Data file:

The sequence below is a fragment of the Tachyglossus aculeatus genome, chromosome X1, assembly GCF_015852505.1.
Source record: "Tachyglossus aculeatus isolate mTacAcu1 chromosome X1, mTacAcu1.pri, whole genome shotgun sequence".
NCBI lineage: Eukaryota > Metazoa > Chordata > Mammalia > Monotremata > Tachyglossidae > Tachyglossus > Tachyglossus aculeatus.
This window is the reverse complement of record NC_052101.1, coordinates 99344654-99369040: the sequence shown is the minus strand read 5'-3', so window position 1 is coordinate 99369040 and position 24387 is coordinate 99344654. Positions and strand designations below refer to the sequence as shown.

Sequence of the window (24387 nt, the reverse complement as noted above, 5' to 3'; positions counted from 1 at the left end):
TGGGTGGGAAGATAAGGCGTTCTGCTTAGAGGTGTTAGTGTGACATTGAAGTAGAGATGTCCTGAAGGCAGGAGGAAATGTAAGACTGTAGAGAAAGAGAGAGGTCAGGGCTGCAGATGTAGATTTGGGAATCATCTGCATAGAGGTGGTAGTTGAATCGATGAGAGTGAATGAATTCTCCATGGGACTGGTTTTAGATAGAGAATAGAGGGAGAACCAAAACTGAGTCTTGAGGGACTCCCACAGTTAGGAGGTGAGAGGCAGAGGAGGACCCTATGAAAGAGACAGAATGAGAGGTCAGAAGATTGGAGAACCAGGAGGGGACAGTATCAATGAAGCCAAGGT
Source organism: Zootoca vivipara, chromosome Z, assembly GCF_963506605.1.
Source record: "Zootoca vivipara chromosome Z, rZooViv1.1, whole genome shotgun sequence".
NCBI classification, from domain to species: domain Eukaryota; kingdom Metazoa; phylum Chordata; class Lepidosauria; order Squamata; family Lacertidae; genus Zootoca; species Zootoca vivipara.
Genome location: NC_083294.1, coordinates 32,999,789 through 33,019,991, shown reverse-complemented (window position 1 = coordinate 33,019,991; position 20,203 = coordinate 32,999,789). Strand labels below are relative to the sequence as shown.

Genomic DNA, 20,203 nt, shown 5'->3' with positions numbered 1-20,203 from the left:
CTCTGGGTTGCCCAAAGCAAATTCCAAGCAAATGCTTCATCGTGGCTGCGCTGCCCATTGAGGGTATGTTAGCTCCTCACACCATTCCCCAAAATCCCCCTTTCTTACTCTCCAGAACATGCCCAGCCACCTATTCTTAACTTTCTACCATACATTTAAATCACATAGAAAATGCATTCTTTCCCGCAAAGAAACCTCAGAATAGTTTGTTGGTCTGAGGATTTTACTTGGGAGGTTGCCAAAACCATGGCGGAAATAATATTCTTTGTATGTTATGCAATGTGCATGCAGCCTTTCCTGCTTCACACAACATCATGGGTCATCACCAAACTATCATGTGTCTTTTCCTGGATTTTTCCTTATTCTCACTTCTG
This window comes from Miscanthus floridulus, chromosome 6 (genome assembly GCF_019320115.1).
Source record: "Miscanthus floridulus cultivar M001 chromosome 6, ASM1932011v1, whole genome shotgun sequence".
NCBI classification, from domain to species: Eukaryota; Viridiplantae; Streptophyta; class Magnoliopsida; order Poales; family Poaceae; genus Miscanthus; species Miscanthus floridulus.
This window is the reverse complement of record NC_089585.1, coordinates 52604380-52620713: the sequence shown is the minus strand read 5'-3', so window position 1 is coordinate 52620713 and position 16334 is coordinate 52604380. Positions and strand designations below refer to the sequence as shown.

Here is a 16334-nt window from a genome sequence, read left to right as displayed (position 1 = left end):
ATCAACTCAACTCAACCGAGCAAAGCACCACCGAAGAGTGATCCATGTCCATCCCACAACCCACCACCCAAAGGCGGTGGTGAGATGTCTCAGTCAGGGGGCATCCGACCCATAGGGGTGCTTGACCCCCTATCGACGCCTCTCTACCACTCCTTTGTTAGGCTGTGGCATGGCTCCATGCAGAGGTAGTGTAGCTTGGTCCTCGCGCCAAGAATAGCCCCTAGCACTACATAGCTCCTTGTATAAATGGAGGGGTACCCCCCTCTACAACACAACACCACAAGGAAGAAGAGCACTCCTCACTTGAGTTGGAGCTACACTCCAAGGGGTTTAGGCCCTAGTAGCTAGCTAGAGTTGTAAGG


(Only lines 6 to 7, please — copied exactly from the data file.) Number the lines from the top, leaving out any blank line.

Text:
TGGGTGGGAAGATAAGGCGTTCTGCTTAGAGGTGTTAGTGTGACATTGAAGTAGAGATGTCCTGAAGGCAGGAGGAAATGTAAGACTGTAGAGAAAGAGAGAGGTCAGGGCTGCAGATGTAGATTTGGGAATCATCTGCATAGAGGTGGTAGTTGAATCGATGAGAGTGAATGAATTCTCCATGGGACTGGTTTTAGATAGAGAATAGAGGGAGAACCAAAACTGAGTCTTGAGGGACTCCCACAGTTAGGAGGTGAGAGGCAGAGGAGGACCCTATGAAAGAGACAGAATGAGAGGTCAGAAGATTGGAGAACCAGGAGGGGACAGTATCAATGAAGCCAAGGT
Source organism: Zootoca vivipara, chromosome Z, assembly GCF_963506605.1.